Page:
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Parse and Validate Command Line Parameters with VB.NET  : Page 3

Now that you can build console applications with VB.NET, you also need to parse and validate command line arguments. Use this CommandLineParser assembly to define and validate command line arguments and minimize the need to write custom parsing code.

Setting Up the Sample Parser
The sample project CommandLineParserTest included with the downloadable code shows how to use the parser. First, add a reference to the CommandLineParse namespace to your test application and then create a CommandLineParser instance:

' At the top of the file Imports CommandLineParse Dim parser As CommandLineParser parser = New CommandLineParser(Command())

Next, populate the parser's CommandLineItemCollection by creating CommandLineItems and setting their properties. For example, the following method creates two CommandLineItems that specify a flag type entry (-f) followed by an ExistingFile type entry. For example, the command line would parse successfully if the file exists. In contrast, the parser would fail if the user enters a filename that doesn't exist, or fails to enter both parameters, or enters them out of order.

Sub SetupCommandLineEntries(ByVal parser _ As CommandLineParser) Dim anEntry As CommandLineEntry parser.Errors.Clear() parser.Entries.Clear() ' create a flag type entry that accepts a -f (file) ' flag, (meaning the next parameter is a file ' name), and is required anEntry = parser.CreateEntry _ (CommandLineParse.CommandTypeEnum.Flag, "f") anEntry.Required = True parser.Entries.Add(anEntry) ' store the new Entry in a local reference ' for use with the next CommandLineEntry's ' MustFollow property. Dim fileEntry As CommandLineEntry fileEntry = anEntry ' now create am ExistingFile type entry that must ' follow the -f flag. anEntry = parser.CreateEntry _ (CommandTypeEnum.ExistingFile) anEntry.MustFollowEntry = fileEntry anEntry.Required = True parser.Entries.Add(anEntry) End Sub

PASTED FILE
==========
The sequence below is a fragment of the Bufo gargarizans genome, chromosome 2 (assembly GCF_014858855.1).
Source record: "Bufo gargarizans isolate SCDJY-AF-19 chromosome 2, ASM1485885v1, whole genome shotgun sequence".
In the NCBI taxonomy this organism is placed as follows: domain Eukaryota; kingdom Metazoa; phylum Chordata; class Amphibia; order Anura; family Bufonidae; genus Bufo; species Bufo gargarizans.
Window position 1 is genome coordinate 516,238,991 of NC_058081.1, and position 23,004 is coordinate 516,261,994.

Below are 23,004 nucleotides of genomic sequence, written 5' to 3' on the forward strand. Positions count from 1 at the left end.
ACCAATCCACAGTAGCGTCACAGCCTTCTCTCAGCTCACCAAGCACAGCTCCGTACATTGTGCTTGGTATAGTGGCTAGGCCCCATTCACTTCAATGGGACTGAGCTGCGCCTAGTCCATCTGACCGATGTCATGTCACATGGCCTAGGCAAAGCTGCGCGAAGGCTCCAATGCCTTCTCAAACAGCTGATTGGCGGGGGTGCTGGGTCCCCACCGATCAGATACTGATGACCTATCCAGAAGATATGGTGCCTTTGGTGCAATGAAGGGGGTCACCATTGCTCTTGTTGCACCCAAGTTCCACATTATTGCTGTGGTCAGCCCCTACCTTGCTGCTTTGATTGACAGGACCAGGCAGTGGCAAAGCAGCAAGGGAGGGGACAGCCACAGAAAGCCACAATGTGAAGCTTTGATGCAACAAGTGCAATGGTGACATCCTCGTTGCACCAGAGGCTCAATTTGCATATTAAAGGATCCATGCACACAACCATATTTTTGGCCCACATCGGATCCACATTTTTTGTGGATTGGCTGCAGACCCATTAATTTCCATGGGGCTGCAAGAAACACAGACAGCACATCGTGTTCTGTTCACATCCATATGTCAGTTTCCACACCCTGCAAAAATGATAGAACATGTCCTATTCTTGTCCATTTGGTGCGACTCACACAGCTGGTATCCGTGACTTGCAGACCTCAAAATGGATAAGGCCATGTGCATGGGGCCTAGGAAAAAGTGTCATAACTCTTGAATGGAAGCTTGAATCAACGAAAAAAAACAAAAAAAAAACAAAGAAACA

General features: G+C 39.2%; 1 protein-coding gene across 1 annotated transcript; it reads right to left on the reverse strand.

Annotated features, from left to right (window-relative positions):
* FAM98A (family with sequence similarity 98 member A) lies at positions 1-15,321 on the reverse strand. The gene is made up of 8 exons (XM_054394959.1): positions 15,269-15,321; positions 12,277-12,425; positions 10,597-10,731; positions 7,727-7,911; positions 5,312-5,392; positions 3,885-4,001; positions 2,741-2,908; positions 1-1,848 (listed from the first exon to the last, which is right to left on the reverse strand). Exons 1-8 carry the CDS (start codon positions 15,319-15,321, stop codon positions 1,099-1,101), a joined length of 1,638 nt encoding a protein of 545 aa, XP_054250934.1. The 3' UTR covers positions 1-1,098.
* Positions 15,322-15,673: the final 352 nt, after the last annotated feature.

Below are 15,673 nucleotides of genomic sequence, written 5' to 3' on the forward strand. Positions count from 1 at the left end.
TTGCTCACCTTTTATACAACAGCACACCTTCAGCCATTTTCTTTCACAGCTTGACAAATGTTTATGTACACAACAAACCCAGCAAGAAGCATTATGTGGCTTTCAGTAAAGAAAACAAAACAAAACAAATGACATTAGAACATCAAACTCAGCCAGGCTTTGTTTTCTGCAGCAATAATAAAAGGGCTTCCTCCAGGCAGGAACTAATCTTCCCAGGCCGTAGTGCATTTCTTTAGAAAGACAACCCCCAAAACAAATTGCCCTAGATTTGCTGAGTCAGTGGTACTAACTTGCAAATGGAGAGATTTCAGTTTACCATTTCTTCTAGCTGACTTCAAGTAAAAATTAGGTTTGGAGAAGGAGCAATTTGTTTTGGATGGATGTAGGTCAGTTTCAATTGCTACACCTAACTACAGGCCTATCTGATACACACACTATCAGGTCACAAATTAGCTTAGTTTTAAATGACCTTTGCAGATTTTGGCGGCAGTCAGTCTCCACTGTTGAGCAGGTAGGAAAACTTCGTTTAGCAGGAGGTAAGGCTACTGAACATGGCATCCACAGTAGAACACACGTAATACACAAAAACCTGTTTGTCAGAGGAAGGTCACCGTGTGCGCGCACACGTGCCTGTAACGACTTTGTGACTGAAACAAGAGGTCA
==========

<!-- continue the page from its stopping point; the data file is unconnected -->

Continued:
In this scenario, both entries are required and the ExistingFile entry must follow the flag entry, regardless of how many other parameters you may later create that precede or follow these two. After setting up the CommandLineItemCollection, call the CommandLineParser.Parse method to initiate the parse and validation (see Listing 1).

The Parse method returns a Boolean value with the overall result of the parse operation.

If parser.Parse() Then Console.WriteLine("Successful parse") Console.WriteLine("") Else Console.WriteLine("Parse failed") For Each sErr In parser.Errors Console.WriteLine("Reason: " & sErr) Next Console.WriteLine("") End If

Figure 2 shows the sample CommandLineParserTest application results after a successful request using the CommandLineItems described above and the command line -f c:\temp\junk.txt.

Figure 2: Application results after a successful request using the command line -f c:\temp\junk.txt.
In contrast, if you give the parser an invalid command line, such as -f c:\BadFile.txt, where the file doesn't exist (see Figure 3), or any other invalid parameters, such as -x c:\temp\junk.txt (see Figure 4), the Parse method returns False, and you can see the errors that accumulated during the parse operation as well as any unmatched parameters in the sample application's display.

Figure 3: Results after failed parse—an ExistingFile parameter type could not find the specified file.
Figure 4: Results after failed parse—user entered an invalid flag (-x rather than -f).

To use the parser, add a reference to the CommandLineParse namespace to your project, create a CommandLineParser instance, and then create CommandLineEntry instances for each possible entry type you want users to be able to enter on the command line. For each entry, you must minimally specify the CommandTypeEnum and pass a reference to the parser.

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